Now let's take the additional volume to calculate the additional mass: additional 51,007,200,000 sq km of volume times average mass of earth's volume (5,514,720,137,369.48 kg from above, I am using this average because we don't know exactly what is being accreted, so I am assuming (I know, I know - but stay with me) that the same "stuff" that formed our planet by accretion is still being accreted...and I understand that technically the earth's surface area would've been smaller a billion years ago and that I am not accounting for the volume and mass between the "columns" of square kilometers that I am adding, but I am not smart enough to calculate that...) we get an additional 285,194,744,200,745,813,066,552 kg of mass. That's over the course of just a billion years...

Over 4 billion years at .1 millimeter of accretion per year, we get 2,040,288,000,000 accumulated square kilometers and 1,140,778,976,802,983,252,266,208 kilograms of added mass. Approximately.

That additional "statistically insignificant" mass equals nearly 20% of earth's current mass (19.09, but who's counting?).

Doesn't look so "statistically insignificant," does it?

I have never subscribed to the expanding earth theory, but...

Kick the tires, look under the hood, drive it around the block, and give me your thoughts...

Thanks,
Yuk




posted on Aug, 19 2011 @ 07:08 PM
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edit on 19-8-2011 by Yukitup because: (no reason given)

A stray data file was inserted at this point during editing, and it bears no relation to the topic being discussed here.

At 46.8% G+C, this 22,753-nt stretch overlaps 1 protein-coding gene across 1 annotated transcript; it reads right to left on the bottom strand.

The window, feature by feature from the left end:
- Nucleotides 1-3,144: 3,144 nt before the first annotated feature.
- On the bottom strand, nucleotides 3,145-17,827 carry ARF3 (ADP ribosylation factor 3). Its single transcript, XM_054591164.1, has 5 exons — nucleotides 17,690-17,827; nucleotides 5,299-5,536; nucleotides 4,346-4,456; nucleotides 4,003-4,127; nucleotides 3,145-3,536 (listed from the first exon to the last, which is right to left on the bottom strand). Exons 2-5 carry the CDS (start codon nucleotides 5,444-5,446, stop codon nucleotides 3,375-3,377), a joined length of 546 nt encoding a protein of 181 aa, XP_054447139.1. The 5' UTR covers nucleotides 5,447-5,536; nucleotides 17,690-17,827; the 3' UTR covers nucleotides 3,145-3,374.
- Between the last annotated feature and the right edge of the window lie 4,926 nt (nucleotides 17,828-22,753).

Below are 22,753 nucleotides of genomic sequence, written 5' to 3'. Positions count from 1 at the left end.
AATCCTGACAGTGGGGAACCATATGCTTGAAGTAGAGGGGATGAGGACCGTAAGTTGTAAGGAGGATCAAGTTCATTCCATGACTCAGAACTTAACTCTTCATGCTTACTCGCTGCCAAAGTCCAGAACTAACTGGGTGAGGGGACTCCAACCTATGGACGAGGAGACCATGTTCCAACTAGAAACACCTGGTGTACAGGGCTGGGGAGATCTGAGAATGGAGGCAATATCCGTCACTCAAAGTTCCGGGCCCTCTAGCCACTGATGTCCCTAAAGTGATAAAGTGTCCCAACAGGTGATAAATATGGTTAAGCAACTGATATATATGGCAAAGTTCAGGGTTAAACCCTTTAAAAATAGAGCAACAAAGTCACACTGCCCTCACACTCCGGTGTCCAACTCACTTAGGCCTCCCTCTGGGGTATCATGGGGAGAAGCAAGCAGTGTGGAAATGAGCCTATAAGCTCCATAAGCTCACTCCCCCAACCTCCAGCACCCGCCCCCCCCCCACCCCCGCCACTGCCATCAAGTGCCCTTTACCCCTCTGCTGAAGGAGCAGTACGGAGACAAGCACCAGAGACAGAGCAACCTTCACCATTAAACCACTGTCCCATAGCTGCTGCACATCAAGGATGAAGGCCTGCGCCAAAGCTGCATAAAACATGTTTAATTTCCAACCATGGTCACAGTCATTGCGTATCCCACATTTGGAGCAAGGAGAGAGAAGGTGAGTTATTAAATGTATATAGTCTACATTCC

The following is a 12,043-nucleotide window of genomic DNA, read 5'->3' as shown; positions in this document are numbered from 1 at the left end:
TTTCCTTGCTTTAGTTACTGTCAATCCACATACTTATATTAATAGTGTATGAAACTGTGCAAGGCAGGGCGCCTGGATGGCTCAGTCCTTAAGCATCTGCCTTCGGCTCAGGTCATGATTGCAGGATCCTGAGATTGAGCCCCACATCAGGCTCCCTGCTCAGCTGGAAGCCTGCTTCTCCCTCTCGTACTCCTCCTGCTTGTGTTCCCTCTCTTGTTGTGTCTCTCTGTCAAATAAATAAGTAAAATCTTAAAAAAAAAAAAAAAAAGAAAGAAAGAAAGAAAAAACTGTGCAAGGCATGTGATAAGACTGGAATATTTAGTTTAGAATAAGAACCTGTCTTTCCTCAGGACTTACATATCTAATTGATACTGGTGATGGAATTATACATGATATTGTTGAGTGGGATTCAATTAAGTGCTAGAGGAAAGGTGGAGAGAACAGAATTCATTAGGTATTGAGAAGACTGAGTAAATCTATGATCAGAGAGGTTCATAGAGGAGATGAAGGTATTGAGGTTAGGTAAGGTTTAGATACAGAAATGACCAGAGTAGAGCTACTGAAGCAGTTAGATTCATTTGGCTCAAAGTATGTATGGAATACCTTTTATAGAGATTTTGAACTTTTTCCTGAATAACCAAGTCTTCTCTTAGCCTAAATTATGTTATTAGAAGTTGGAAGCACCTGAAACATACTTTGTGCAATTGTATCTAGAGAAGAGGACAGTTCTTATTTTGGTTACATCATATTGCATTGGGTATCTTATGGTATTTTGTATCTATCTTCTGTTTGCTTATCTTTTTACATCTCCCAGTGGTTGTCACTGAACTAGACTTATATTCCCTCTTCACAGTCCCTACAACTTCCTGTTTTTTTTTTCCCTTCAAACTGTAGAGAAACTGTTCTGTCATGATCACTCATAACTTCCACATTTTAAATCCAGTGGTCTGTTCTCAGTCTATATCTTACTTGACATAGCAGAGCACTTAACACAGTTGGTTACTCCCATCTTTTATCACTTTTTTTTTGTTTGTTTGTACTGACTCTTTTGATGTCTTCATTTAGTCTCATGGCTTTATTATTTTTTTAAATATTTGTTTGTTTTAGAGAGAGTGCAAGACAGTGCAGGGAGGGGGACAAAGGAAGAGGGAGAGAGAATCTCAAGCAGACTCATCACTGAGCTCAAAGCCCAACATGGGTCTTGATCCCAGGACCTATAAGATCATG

posted on Aug, 19 2011 @ 11:51 PM
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More food for thought...

The following is from a source positing that the Grand Canyon provides evidence of accretion and an expanding earth:

www.expandingearth.com...



(click on the diagram in the article to see it enlarged


As shown in this physiographic diagram of the Grand Canyon, just 3300 feet of dated layers demonstrate these layers were laid down sequentially since the middle of the Precambrian era, with even older layers below them. Each layer has been accreted successively since that time.





This color photograph of the Grand Canyon, particularly the varicolored layers in the foreground and the light-colored layers visible in the distance, indicate each layer slowly accreted from passing meteor streams, each with a distinctive chemical composition, for extended periods of time until replaced by other meteor streams with different compositions and colors. This variability in meteor stream content explains the worldwide occurrence of metal and chemical concentrations in various continental locations, and at different time and geological levels. These visible layers in the Grand Canyon tell us the Earth has been slowly created over x-billions of years by accretion of meteorites and meteordust from outer space and illustrate the fundamental principle of slow planetary growth and development that forms the basis of the Accreation Concept.


While the concept of an "expanding earth" is not mainstream, the "admission" of the NASA led team and the evidence presented here does not appear to be easily dismissed. Here is an interesting quote from the article regarding meteor streams:


...well-known evidence the Earth was accreting meteoritic mass from outer space from the 374 meteor streams (10 major streams, 144 minor streams, and another 220 smaller streams) that currently intersect Earth's orbit each year, adding several hundred thousand tons of new mass each year in the form of meteorite fragments and meteordust, primarily dust particles. The volume of these fragments and dust has been grossly underestimated because it cannot be seen or easily measured and blends in with existing soil that accreted earlier.